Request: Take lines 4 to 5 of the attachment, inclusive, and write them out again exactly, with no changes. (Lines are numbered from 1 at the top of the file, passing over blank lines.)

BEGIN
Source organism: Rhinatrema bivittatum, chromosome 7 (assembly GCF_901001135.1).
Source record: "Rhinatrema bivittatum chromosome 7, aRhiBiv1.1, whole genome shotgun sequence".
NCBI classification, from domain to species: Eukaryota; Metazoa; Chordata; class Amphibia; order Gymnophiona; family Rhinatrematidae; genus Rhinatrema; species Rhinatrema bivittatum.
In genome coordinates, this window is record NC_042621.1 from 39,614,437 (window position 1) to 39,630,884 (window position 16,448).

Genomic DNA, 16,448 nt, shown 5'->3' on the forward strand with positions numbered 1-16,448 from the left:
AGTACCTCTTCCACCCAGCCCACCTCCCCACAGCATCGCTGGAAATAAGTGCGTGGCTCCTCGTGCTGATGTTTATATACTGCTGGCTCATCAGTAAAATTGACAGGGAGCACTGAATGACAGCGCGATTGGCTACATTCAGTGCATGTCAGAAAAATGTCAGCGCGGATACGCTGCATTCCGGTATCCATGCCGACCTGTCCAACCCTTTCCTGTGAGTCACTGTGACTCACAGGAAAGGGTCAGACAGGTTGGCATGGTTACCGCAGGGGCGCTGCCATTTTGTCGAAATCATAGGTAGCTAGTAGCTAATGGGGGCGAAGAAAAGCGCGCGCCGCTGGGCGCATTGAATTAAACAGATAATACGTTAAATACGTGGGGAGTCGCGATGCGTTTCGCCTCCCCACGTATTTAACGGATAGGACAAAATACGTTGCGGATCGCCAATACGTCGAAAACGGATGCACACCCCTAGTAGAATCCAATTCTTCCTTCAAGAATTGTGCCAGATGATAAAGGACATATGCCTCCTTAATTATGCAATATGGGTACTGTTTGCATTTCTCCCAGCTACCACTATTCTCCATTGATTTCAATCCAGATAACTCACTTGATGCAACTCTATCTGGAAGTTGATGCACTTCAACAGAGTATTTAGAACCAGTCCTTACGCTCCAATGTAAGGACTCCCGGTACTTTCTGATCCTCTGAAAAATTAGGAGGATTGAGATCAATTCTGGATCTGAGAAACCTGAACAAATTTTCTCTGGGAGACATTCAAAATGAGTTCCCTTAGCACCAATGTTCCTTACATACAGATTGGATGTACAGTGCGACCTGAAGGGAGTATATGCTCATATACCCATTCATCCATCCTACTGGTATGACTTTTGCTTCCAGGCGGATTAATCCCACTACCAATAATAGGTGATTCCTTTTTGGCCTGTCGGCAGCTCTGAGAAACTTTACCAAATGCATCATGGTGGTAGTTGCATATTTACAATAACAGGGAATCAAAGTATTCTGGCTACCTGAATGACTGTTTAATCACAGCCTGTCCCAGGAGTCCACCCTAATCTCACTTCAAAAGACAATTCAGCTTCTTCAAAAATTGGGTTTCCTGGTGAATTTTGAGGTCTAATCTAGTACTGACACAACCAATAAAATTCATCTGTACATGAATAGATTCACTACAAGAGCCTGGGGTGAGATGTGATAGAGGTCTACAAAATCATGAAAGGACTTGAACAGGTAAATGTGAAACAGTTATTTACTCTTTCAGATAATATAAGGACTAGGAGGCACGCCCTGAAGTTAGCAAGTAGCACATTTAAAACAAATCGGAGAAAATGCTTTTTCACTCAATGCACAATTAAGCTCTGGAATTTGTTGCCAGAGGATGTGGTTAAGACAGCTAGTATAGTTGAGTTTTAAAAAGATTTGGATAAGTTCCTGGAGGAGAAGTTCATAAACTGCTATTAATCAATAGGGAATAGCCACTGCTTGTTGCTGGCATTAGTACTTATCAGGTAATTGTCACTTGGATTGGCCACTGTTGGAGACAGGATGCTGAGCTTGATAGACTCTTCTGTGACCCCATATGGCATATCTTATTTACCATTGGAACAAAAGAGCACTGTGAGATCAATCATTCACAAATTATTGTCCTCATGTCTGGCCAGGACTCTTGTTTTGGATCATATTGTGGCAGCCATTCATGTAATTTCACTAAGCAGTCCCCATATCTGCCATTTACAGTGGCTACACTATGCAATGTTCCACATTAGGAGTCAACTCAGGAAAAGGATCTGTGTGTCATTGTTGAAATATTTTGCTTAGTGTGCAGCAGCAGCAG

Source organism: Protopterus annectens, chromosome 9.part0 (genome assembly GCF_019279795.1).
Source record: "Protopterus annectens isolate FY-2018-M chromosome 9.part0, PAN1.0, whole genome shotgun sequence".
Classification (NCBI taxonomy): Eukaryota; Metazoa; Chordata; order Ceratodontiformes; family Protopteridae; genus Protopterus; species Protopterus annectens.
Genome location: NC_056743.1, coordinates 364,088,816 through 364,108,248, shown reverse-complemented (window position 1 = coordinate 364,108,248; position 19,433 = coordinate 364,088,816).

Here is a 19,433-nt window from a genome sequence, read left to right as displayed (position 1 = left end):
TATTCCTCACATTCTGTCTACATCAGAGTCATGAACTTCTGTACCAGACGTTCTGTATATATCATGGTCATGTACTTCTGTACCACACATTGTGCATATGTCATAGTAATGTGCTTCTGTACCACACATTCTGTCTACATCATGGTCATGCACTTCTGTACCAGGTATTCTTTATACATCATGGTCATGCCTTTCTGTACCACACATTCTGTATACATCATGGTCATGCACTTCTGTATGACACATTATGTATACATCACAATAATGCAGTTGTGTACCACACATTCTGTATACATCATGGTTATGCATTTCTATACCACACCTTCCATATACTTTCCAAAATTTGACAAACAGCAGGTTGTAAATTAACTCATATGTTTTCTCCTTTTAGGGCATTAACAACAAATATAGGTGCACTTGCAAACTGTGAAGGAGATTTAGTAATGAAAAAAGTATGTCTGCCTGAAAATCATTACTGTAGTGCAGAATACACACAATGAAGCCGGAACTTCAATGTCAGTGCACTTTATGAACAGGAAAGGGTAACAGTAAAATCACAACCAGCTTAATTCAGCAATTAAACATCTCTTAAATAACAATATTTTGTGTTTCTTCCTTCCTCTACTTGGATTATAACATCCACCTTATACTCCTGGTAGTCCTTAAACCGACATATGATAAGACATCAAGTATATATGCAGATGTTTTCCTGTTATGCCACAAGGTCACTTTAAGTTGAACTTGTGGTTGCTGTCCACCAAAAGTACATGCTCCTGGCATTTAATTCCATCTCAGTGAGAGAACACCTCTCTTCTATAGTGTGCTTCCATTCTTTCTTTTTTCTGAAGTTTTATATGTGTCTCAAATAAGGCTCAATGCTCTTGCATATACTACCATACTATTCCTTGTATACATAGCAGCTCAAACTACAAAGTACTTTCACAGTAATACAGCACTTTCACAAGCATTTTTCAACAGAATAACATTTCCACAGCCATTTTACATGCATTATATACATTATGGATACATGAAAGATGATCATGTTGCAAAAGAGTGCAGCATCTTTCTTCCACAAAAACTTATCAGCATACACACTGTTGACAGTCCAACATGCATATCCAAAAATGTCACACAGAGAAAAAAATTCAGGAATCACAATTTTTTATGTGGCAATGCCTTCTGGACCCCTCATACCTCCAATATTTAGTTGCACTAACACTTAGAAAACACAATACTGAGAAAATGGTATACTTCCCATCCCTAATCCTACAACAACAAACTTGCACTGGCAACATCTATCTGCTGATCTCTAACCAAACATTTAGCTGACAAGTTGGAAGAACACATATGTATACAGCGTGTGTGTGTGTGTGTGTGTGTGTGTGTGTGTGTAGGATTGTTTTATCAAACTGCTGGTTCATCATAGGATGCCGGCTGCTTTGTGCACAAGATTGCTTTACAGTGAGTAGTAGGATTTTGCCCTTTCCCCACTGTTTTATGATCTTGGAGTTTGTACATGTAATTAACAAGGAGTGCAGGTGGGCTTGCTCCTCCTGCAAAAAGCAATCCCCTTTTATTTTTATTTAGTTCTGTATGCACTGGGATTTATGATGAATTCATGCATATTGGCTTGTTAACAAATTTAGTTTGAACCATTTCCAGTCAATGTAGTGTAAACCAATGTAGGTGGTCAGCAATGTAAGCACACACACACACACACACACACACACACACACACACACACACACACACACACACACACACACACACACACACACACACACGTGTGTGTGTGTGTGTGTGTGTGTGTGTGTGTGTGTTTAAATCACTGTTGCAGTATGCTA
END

In genome coordinates, this window is record NC_042621.1 from 39,614,437 (window position 1) to 39,630,884 (window position 16,448).

Genomic DNA, 16,448 nt, shown 5'->3' on the forward strand with positions numbered 1-16,448 from the left: